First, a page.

“In this age of Covid, food is the next big thing,” says food blogger Shital Kakkad
Shital Kakad (51) has been blogging for seven years and wants to do more. She says, “I discovered blogging as a medium quite late in my life. It started out as a hobby, but has now grown into a blessed profession. Today, his blog has 25.2,000 subscribers. Here, she gives an insight into the life of a food blogger.
»What inspired you to write a food blog?
A friend of mine casually talked about food blogs and my husband encouraged me. I have always been interested in food related information. My obsession with food sparked my passion to record the food we all love, to spread my love for cooking with like-minded people. I like to share my thoughts in an organized way.
I used to cook food for family and friends and it snowballed and started getting more inquiries. Once I started getting a good response I launched Shital’s Food Cottage and my website www.shitalkakad.com.
»What is your culinary expertise?
Traditional Indian cuisine with an emphasis on Gujarati cuisine that I learned from my husband and family. Street food including chat, international vegetarian dishes as well as cakes and pastries without eggs.
»Can you detail the scope of your blog?
My blog is quite comprehensive and deals with Indian and world vegetarian food without eggs. You will find traditional Indian recipes, Gujarati dishes, pastries, snacks, non-alcoholic cocktail recipes, Italian, Mexican and Asian dishes.
The pandemic has changed the lives of everyone. How did you experience it?
I have a catering studio in Juhu, Mumbai which has been closed since the first lockdown. We couldn’t organize any events and that was the biggest disappointment. But food orders come in regularly and I’m thankful for the love people have given to my food. I also launched an e-magazine, Chai Shai Aur Baatein, during the pandemic to continue our conversations around food and lifestyle.
»What was your most successful post?
Whole wheat Kulcha, Date and nut bread without eggs, Gujarati Methi Pak were the leaders.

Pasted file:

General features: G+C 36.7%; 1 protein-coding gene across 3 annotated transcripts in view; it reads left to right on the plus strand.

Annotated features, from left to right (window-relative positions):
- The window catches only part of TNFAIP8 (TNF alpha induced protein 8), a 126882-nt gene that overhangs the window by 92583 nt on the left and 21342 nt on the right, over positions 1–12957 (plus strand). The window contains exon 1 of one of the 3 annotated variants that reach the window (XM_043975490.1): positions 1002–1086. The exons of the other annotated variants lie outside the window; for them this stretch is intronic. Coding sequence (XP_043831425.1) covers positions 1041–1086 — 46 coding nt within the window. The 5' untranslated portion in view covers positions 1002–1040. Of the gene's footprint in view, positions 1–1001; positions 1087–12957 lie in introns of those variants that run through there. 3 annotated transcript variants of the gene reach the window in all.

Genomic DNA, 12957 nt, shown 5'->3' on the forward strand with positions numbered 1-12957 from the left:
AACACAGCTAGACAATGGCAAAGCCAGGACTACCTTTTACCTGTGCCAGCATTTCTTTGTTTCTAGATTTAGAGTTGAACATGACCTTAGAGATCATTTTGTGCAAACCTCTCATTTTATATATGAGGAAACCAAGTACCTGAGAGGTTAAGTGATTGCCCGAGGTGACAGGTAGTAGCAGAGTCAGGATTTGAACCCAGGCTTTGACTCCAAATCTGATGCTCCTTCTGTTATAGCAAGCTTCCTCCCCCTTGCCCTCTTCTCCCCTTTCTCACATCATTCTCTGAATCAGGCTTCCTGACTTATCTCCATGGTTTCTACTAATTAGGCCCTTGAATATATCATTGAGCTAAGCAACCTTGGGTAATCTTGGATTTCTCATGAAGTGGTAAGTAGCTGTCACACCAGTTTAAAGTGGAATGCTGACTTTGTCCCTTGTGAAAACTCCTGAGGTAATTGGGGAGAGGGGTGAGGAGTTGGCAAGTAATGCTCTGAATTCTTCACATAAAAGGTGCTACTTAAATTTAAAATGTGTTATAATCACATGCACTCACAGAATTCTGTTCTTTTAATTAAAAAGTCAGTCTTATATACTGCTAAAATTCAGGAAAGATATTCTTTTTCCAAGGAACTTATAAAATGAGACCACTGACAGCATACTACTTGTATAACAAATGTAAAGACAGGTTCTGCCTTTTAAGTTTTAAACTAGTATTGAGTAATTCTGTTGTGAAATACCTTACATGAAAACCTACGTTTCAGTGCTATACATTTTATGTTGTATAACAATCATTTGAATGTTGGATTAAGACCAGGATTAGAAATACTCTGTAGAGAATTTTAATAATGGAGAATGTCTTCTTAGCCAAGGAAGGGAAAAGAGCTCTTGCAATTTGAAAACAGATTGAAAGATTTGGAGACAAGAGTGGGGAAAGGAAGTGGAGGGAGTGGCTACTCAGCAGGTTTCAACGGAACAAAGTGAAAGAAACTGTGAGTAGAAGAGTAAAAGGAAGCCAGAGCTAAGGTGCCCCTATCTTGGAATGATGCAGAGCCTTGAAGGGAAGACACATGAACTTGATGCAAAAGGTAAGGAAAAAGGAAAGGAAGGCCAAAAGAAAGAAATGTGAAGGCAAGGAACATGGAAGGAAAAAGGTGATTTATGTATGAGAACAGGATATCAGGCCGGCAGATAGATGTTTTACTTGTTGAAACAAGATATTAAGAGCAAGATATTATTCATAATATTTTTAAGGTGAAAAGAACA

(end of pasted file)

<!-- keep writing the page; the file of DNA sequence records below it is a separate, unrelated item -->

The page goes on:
»Describe your writing process, from concept to publication.
I make a list of upcoming festivals and write down the recipes I need to work on. It starts with making the dish first, followed by making it presentable for a photoshoot, then comes the writing part. Between festivals, I write about food experiences, so my readers have lots of variety on the blog.
»How to attract new readers?
I do my job with sincerity and make sure to post regularly. My followers have grown organically; I am genuine and true in all of my interactions with my readers. An honest blog will always reflect your passion.
»What would you do to improve your current content?
I would like to structure my blog better and publish more recipes from different parts of the world. Due to the bimonthly publication of my e-magazine, I was not able to publish as many recipes as I would like but on the other hand, the magazine got a large audience and excellent recognition.
»What age group are you targeting?
Sixteen above. In this age of Covid, food is the next ‘big thing’.
Gulab Dudhi Kheer
1.1 liter of milk (about 4 cups)
2.12 cup sugar
4.1 cup grated dudhi (gourd)
6.2 tbsp edible gulkand or rose petals
8. A few saffron stands (optional)
10. Almonds or pistachios for garnish
1. Boil the milk
2. Add the sugar, gourd, saffron and boil over medium heat for about 10 minutes until the gourd is cooked very well.
4. Let cool
6. Add the gulkand or fresh edible rose petals
7. Store in the refrigerator to cool.
Take it for dessert when you are fasting. It’s a healthy and delicious kheer.
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Posted on: Sunday 03 October 2021, 7:00 am IST